Delhi bans entry of medium, heavy vehicles from Oct 1

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The Delhi government on Thursday announced a ban on entry of medium and heavy vehicles in the city from October 1 to February 28 next year, to keep a check on pollution levels in this winter.

The Delhi government had also written on June 15 to its neighbouring states, including Haryana and Uttar Pradesh, urging them to allow only BS VI-compliant buses to enter the city from October 1 in order to help control air pollution.

The letter written by Special Commissioner, Transport, O.P. Mishra said that the situation of air pollution in the national capital has attracted the attention of the Supreme Court and the CAQM (Commission of Air Quality Management in Delhi and NCR), both of which have issued directions for effective regulation of air pollution and vehicular pollution.

Every year, the capital city witnesses high levels of air pollution in the winter months from October due to a multitude of factors, including stubble burning and vehicular traffic leading to the breathing and other problems.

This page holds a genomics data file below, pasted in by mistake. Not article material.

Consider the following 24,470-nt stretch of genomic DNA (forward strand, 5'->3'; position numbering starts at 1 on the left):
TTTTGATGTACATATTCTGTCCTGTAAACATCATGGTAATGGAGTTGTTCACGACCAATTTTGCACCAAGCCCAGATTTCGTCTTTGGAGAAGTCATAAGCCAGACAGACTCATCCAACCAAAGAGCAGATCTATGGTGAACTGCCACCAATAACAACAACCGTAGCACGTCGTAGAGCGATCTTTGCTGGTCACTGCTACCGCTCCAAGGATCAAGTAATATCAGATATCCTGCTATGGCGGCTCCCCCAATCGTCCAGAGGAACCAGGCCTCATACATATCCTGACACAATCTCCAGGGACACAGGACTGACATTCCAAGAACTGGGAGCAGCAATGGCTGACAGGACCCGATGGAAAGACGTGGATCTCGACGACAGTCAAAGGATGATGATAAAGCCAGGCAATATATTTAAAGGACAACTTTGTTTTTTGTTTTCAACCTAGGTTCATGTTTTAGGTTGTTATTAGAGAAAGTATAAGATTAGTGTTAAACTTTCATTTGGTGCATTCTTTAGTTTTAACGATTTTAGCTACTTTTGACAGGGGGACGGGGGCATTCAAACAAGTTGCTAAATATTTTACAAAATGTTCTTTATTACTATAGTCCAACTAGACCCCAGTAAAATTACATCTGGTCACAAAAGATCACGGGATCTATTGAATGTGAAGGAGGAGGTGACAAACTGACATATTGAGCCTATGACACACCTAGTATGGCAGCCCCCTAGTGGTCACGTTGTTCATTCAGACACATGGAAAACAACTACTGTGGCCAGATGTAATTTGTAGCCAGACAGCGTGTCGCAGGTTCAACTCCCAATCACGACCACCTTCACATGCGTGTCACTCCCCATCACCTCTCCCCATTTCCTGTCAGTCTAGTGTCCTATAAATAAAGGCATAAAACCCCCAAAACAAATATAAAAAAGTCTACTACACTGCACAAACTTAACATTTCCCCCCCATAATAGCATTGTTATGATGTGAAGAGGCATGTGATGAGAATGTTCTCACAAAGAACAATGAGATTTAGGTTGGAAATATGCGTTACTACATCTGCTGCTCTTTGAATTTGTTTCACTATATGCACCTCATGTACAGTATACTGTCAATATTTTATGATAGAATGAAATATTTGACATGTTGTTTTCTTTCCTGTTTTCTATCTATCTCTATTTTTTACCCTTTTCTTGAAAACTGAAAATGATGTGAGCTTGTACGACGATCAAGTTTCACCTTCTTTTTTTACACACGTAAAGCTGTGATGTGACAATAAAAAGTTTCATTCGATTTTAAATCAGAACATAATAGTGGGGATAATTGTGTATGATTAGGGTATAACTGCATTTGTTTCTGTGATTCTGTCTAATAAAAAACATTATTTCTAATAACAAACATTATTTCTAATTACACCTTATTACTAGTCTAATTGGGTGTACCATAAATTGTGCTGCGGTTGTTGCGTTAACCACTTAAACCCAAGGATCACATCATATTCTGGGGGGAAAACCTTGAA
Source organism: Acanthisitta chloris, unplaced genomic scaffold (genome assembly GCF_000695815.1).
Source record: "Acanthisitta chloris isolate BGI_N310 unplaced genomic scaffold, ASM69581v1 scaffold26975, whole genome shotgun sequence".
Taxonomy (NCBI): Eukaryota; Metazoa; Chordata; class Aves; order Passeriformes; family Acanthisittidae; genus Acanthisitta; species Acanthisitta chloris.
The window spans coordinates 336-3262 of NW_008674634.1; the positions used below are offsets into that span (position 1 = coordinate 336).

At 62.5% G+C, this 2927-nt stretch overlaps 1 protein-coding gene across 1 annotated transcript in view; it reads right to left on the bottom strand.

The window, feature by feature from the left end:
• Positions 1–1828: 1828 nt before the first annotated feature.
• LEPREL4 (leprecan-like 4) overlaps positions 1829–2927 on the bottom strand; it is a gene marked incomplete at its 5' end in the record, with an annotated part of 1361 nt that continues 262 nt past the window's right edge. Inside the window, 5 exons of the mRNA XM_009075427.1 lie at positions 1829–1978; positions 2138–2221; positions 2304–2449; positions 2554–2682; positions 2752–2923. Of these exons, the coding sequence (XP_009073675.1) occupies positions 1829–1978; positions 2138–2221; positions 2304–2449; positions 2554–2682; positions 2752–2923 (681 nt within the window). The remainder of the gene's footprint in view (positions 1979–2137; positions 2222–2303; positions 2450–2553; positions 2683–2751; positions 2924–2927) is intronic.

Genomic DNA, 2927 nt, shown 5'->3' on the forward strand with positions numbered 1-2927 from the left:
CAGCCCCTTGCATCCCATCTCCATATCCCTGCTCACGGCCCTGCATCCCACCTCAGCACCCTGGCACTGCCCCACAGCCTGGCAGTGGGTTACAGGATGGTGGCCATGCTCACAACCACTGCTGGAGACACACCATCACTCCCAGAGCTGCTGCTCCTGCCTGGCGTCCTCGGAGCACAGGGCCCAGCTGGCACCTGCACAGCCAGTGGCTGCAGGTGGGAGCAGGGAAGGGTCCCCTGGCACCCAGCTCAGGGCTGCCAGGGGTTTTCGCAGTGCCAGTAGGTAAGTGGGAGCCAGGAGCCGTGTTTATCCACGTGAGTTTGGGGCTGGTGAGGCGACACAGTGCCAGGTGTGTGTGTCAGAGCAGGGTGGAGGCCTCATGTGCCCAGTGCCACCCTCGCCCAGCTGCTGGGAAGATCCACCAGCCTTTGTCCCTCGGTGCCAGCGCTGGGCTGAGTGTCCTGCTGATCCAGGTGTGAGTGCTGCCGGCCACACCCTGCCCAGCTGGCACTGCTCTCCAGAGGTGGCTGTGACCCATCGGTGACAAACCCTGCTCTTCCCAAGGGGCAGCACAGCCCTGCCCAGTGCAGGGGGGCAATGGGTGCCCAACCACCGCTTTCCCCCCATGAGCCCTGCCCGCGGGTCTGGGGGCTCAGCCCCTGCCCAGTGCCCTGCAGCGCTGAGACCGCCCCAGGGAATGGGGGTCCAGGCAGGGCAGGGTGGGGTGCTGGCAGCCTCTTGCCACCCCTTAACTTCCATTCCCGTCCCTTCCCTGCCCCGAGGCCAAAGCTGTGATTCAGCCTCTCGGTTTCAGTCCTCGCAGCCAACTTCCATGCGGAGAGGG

Forecast systems helped in winter

Stating that forecasting systems along with supporting local actions helped prevent extremely severe air pollution episodes in Delhi in the winter of 2021, a study released on Thursday suggested that to further reduce air pollution episodes next winter, the forecasting systems would need to provide more accurate predictions.

The independent study — �Improving Air Quality Management Through Forecasts: A Case Study of Delhi’s Air Pollution of Winter 2021′ — by the Council on Energy, Environment and Water (CEEW), a non-profit think-tank, said that short-term emergency measures such as halting operations of power plants, construction activities and plying of trucks were introduced based on the forecasts, which are basically early warning systems.

Further, the CEEW study said the implementation of the Graded Response Action Plan (GRAP) must be based strictly on modelled source contributions obtained from forecasts and timed accordingly.

“This would eliminate the need for ad-hoc emergency directions to restrict various activities,” the study pointed out.

The findings of the study reinforce the need for strengthening both long-term and emergency actions aimed at curbing emissions from these sectors.

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